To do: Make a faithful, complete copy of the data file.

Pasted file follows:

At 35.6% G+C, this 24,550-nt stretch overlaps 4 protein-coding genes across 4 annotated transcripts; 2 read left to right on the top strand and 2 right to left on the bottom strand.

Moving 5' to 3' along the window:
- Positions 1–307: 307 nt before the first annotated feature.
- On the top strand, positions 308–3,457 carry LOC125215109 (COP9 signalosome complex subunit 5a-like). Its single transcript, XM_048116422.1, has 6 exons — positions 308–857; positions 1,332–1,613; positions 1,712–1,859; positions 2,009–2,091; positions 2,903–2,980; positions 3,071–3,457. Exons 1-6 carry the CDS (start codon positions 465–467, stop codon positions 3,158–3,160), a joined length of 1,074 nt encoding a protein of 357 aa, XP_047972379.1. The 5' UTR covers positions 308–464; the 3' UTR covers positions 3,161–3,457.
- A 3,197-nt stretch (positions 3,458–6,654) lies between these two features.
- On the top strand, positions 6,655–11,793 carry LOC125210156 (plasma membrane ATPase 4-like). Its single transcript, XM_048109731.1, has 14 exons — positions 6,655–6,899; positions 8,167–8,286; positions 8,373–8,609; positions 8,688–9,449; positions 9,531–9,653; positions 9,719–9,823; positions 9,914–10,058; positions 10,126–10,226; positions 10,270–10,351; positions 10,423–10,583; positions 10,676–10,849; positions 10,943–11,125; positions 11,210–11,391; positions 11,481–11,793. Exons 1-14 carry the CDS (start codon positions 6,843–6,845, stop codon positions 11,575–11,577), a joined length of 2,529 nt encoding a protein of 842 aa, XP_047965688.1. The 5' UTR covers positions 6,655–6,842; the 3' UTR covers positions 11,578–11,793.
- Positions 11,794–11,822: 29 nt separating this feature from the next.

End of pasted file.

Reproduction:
At 35.6% G+C, this 24,550-nt stretch overlaps 4 protein-coding genes across 4 annotated transcripts; 2 read left to right on the top strand and 2 right to left on the bottom strand.

Moving 5' to 3' along the window:
- Positions 1–307: 307 nt before the first annotated feature.
- On the top strand, positions 308–3,457 carry LOC125215109 (COP9 signalosome complex subunit 5a-like). Its single transcript, XM_048116422.1, has 6 exons — positions 308–857; positions 1,332–1,613; positions 1,712–1,859; positions 2,009–2,091; positions 2,903–2,980; positions 3,071–3,457. Exons 1-6 carry the CDS (start codon positions 465–467, stop codon positions 3,158–3,160), a joined length of 1,074 nt encoding a protein of 357 aa, XP_047972379.1. The 5' UTR covers positions 308–464; the 3' UTR covers positions 3,161–3,457.
- A 3,197-nt stretch (positions 3,458–6,654) lies between these two features.
- On the top strand, positions 6,655–11,793 carry LOC125210156 (plasma membrane ATPase 4-like). Its single transcript, XM_048109731.1, has 14 exons — positions 6,655–6,899; positions 8,167–8,286; positions 8,373–8,609; positions 8,688–9,449; positions 9,531–9,653; positions 9,719–9,823; positions 9,914–10,058; positions 10,126–10,226; positions 10,270–10,351; positions 10,423–10,583; positions 10,676–10,849; positions 10,943–11,125; positions 11,210–11,391; positions 11,481–11,793. Exons 1-14 carry the CDS (start codon positions 6,843–6,845, stop codon positions 11,575–11,577), a joined length of 2,529 nt encoding a protein of 842 aa, XP_047965688.1. The 5' UTR covers positions 6,655–6,842; the 3' UTR covers positions 11,578–11,793.
- Positions 11,794–11,822: 29 nt separating this feature from the next.